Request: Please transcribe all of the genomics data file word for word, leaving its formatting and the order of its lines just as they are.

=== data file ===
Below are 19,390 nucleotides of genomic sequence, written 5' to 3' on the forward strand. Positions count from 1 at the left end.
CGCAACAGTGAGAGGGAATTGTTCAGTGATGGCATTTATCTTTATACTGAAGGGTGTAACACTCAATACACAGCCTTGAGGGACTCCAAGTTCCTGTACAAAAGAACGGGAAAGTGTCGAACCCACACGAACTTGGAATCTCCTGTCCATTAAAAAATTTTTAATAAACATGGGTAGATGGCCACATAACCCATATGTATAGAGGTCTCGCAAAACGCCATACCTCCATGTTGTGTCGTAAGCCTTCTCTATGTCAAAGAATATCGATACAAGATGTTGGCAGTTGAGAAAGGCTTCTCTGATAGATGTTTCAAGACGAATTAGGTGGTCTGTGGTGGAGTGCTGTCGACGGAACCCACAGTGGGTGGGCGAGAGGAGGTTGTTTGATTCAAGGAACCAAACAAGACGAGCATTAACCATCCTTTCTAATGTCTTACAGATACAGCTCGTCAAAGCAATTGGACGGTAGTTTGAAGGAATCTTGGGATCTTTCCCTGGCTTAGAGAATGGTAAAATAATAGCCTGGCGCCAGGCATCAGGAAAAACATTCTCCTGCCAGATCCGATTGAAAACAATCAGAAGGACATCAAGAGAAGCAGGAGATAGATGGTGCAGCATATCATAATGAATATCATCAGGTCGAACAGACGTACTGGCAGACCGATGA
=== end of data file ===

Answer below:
Below are 19,390 nucleotides of genomic sequence, written 5' to 3' on the forward strand. Positions count from 1 at the left end.
CGCAACAGTGAGAGGGAATTGTTCAGTGATGGCATTTATCTTTATACTGAAGGGTGTAACACTCAATACACAGCCTTGAGGGACTCCAAGTTCCTGTACAAAAGAACGGGAAAGTGTCGAACCCACACGAACTTGGAATCTCCTGTCCATTAAAAAATTTTTAATAAACATGGGTAGATGGCCACATAACCCATATGTATAGAGGTCTCGCAAAACGCCATACCTCCATGTTGTGTCGTAAGCCTTCTCTATGTCAAAGAATATCGATACAAGATGTTGGCAGTTGAGAAAGGCTTCTCTGATAGATGTTTCAAGACGAATTAGGTGGTCTGTGGTGGAGTGCTGTCGACGGAACCCACAGTGGGTGGGCGAGAGGAGGTTGTTTGATTCAAGGAACCAAACAAGACGAGCATTAACCATCCTTTCTAATGTCTTACAGATACAGCTCGTCAAAGCAATTGGACGGTAGTTTGAAGGAATCTTGGGATCTTTCCCTGGCTTAGAGAATGGTAAAATAATAGCCTGGCGCCAGGCATCAGGAAAAACATTCTCCTGCCAGATCCGATTGAAAACAATCAGAAGGACATCAAGAGAAGCAGGAGATAGATGGTGCAGCATATCATAATGAATATCATCAGGTCGAACAGACGTACTGGCAGACCGATGA